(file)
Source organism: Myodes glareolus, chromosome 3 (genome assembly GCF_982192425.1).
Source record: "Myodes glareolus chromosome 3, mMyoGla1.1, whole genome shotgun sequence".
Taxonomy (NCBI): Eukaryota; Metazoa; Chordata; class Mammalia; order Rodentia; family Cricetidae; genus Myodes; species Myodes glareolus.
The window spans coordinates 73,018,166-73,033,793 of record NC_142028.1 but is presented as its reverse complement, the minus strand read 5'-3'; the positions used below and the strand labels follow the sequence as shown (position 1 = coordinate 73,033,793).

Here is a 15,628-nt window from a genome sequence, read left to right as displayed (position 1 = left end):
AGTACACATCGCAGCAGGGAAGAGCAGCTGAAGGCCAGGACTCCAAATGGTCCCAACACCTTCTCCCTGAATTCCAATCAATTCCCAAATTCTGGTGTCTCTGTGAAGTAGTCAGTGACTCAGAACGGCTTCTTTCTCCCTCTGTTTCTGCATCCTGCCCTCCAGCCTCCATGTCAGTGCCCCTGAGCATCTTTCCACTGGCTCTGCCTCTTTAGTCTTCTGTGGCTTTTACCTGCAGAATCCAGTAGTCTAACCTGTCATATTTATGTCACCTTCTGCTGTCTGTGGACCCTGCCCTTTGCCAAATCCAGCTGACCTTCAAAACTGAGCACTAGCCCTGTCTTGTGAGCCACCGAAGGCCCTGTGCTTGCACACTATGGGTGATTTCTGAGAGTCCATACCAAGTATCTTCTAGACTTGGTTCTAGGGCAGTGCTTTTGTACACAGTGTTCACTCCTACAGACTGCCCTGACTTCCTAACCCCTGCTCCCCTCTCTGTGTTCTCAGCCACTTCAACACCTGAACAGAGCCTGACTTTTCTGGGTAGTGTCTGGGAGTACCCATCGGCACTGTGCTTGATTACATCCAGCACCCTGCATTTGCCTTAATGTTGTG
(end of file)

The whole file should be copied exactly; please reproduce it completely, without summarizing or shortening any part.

Source organism: Myodes glareolus, chromosome 3 (genome assembly GCF_982192425.1).
Source record: "Myodes glareolus chromosome 3, mMyoGla1.1, whole genome shotgun sequence".
Taxonomy (NCBI): Eukaryota; Metazoa; Chordata; class Mammalia; order Rodentia; family Cricetidae; genus Myodes; species Myodes glareolus.
The window spans coordinates 73,018,166-73,033,793 of record NC_142028.1 but is presented as its reverse complement, the minus strand read 5'-3'; the positions used below and the strand labels follow the sequence as shown (position 1 = coordinate 73,033,793).

Here is a 15,628-nt window from a genome sequence, read left to right as displayed (position 1 = left end):
AGTACACATCGCAGCAGGGAAGAGCAGCTGAAGGCCAGGACTCCAAATGGTCCCAACACCTTCTCCCTGAATTCCAATCAATTCCCAAATTCTGGTGTCTCTGTGAAGTAGTCAGTGACTCAGAACGGCTTCTTTCTCCCTCTGTTTCTGCATCCTGCCCTCCAGCCTCCATGTCAGTGCCCCTGAGCATCTTTCCACTGGCTCTGCCTCTTTAGTCTTCTGTGGCTTTTACCTGCAGAATCCAGTAGTCTAACCTGTCATATTTATGTCACCTTCTGCTGTCTGTGGACCCTGCCCTTTGCCAAATCCAGCTGACCTTCAAAACTGAGCACTAGCCCTGTCTTGTGAGCCACCGAAGGCCCTGTGCTTGCACACTATGGGTGATTTCTGAGAGTCCATACCAAGTATCTTCTAGACTTGGTTCTAGGGCAGTGCTTTTGTACACAGTGTTCACTCCTACAGACTGCCCTGACTTCCTAACCCCTGCTCCCCTCTCTGTGTTCTCAGCCACTTCAACACCTGAACAGAGCCTGACTTTTCTGGGTAGTGTCTGGGAGTACCCATCGGCACTGTGCTTGATTACATCCAGCACCCTGCATTTGCCTTAATGTTGTG